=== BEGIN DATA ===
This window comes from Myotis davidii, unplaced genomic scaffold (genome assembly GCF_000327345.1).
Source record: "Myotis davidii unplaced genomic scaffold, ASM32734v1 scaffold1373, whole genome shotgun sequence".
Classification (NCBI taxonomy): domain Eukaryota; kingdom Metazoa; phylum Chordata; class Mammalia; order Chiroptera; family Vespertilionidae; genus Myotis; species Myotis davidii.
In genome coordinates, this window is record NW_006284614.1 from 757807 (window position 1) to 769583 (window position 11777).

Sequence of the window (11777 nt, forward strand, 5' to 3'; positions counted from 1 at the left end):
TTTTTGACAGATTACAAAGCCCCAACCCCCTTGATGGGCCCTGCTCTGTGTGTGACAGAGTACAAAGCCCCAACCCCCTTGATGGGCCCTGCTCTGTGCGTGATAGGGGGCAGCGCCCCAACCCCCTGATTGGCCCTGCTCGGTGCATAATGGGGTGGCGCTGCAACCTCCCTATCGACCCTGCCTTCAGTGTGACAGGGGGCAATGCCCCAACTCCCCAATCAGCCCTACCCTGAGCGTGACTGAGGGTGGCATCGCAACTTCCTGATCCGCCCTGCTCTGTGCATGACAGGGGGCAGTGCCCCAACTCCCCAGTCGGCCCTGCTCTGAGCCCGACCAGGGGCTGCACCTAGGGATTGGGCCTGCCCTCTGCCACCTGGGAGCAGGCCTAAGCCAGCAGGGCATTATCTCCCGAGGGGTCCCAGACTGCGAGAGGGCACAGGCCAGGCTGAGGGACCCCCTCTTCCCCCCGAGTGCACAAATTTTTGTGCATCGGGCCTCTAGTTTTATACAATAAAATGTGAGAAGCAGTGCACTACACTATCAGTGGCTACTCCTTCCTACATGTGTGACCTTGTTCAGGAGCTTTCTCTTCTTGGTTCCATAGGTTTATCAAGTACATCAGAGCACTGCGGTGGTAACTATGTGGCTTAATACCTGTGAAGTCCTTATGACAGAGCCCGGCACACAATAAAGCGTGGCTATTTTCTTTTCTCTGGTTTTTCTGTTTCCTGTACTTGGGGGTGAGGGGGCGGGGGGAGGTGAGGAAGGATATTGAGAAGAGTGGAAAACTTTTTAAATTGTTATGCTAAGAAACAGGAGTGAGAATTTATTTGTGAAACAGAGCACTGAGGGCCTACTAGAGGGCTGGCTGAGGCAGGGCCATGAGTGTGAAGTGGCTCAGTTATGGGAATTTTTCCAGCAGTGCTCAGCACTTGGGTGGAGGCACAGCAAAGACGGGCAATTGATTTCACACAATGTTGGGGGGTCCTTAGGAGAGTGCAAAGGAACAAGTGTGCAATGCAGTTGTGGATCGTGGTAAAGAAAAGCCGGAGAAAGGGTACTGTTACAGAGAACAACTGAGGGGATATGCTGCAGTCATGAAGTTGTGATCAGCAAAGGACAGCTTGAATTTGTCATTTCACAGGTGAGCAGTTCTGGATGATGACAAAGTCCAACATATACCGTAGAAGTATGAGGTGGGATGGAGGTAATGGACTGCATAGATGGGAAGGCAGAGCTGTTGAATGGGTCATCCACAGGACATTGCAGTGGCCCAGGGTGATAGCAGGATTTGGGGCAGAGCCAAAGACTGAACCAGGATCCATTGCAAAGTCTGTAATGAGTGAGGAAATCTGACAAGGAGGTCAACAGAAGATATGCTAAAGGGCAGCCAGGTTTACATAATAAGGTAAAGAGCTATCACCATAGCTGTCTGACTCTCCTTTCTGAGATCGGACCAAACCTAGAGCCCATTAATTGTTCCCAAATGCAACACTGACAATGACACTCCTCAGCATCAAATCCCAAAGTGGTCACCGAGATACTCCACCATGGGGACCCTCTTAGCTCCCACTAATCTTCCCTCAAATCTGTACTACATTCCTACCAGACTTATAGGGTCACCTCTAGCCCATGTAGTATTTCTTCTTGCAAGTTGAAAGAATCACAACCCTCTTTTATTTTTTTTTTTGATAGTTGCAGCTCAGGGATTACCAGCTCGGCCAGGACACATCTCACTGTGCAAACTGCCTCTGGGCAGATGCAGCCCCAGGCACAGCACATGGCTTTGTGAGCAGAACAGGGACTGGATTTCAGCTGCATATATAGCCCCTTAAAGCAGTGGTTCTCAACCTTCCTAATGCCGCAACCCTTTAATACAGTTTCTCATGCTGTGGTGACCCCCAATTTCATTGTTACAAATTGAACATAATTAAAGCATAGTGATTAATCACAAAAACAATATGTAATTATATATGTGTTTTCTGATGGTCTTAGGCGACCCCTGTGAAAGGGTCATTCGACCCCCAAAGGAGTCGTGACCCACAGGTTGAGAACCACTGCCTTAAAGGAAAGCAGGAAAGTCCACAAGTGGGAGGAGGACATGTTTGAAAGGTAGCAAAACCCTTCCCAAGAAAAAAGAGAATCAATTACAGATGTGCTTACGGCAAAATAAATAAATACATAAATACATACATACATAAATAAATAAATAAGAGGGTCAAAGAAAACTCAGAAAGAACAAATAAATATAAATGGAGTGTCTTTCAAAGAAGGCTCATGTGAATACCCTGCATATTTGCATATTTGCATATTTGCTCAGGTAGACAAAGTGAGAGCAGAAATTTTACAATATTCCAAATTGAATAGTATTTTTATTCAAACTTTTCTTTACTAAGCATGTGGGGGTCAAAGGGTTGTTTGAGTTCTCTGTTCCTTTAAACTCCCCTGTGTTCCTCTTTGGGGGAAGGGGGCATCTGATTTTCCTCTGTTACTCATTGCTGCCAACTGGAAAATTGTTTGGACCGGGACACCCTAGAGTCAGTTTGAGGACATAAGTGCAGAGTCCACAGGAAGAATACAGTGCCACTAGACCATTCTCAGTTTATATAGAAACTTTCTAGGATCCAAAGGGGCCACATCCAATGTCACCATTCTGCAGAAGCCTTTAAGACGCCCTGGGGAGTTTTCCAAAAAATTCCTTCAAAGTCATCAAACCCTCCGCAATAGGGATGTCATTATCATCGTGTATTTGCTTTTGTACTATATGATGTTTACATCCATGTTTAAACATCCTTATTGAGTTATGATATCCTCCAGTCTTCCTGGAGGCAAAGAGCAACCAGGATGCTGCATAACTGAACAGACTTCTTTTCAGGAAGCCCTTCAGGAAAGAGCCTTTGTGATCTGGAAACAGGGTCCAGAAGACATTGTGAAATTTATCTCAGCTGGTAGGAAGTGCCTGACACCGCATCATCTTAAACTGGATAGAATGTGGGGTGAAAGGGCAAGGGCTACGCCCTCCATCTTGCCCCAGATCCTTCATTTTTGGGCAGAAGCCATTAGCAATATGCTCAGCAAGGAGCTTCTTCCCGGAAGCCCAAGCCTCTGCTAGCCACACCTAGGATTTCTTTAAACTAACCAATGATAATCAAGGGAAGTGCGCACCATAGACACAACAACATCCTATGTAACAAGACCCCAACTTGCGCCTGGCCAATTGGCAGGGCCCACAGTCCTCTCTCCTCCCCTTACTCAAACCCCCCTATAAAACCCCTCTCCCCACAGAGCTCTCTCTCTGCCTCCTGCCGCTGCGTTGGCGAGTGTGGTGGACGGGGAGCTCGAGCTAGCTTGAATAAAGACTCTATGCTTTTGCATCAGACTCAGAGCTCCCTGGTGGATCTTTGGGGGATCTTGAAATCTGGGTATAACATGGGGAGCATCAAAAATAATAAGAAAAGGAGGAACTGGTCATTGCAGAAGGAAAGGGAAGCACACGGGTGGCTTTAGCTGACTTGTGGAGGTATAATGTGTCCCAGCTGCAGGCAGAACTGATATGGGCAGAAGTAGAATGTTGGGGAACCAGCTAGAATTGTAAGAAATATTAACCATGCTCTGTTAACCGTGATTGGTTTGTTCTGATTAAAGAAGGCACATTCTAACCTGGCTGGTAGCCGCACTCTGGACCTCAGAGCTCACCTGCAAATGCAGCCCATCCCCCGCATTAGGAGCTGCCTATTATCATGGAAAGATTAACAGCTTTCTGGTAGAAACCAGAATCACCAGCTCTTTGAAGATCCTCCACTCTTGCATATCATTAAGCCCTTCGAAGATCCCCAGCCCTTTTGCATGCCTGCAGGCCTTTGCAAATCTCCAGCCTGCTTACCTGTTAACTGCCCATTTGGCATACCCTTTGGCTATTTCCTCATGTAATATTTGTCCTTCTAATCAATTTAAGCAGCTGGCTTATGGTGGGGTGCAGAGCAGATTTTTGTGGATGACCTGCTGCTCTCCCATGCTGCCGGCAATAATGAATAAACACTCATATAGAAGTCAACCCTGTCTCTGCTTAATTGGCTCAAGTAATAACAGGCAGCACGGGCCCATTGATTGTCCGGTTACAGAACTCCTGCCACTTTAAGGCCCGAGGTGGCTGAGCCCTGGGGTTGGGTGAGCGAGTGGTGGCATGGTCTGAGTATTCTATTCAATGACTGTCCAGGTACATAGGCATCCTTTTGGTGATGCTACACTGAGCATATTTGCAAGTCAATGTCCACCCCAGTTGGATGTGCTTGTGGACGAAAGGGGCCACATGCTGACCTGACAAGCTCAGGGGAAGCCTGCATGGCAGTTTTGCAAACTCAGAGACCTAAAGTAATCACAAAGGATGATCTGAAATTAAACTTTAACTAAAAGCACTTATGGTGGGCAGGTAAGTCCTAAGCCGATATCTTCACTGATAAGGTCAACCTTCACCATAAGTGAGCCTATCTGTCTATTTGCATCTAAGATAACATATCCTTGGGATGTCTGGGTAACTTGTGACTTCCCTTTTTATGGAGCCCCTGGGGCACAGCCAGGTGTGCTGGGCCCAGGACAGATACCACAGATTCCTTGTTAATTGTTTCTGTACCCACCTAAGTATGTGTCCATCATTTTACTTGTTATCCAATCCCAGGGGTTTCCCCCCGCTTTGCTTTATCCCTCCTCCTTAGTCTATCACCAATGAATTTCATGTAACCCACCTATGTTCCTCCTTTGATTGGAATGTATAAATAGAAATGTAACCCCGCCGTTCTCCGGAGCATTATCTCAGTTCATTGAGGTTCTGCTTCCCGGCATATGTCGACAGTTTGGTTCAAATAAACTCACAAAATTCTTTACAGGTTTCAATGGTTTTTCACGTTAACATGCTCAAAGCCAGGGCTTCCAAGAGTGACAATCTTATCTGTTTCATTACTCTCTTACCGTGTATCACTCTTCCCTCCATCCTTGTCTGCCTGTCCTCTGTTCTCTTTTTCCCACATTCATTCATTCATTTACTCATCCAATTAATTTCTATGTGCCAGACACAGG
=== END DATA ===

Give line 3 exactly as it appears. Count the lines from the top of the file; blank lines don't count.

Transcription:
Classification (NCBI taxonomy): domain Eukaryota; kingdom Metazoa; phylum Chordata; class Mammalia; order Chiroptera; family Vespertilionidae; genus Myotis; species Myotis davidii.